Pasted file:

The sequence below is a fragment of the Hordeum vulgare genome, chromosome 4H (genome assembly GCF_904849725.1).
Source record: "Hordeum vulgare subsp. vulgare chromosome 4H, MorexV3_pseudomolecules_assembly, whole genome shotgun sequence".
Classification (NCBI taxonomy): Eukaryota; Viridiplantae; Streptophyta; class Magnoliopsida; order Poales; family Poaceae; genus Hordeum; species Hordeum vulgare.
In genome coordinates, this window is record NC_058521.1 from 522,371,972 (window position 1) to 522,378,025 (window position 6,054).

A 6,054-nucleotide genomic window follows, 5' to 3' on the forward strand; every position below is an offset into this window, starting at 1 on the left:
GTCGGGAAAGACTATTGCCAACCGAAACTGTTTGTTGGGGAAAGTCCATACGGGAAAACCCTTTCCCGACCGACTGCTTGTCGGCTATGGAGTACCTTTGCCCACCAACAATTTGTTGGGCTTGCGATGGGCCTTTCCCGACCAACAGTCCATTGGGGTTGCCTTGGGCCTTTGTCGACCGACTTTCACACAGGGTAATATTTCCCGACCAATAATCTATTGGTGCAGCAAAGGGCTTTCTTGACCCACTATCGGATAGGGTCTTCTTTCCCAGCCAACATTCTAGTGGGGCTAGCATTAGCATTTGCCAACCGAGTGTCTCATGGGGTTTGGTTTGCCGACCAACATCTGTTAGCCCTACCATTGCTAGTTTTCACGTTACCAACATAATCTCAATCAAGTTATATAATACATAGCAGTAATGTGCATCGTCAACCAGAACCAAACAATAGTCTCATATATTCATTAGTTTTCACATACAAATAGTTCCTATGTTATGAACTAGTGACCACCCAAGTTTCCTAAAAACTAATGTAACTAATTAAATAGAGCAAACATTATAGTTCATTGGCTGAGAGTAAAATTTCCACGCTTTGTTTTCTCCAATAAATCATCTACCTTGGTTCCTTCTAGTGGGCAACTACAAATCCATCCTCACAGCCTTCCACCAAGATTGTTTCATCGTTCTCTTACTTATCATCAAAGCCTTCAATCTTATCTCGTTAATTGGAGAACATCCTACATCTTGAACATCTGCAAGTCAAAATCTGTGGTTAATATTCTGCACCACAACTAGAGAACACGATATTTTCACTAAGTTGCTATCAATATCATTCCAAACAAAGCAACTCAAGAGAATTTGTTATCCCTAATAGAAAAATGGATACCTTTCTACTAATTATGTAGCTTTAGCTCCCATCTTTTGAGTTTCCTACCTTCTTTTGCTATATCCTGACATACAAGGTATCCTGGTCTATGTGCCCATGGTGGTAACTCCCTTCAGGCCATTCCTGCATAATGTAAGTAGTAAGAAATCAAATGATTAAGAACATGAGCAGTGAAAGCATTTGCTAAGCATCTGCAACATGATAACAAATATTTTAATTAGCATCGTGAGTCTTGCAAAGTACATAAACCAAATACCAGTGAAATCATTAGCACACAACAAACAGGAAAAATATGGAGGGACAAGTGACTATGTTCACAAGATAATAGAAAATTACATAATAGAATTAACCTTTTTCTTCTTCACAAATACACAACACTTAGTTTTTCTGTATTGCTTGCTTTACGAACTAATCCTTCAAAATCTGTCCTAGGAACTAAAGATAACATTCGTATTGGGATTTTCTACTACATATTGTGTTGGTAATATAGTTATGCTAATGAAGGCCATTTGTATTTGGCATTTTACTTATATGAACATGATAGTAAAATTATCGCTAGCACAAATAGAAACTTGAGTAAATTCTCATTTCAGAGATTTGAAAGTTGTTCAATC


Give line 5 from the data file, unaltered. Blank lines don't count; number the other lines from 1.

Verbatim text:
A 6,054-nucleotide genomic window follows, 5' to 3' on the forward strand; every position below is an offset into this window, starting at 1 on the left: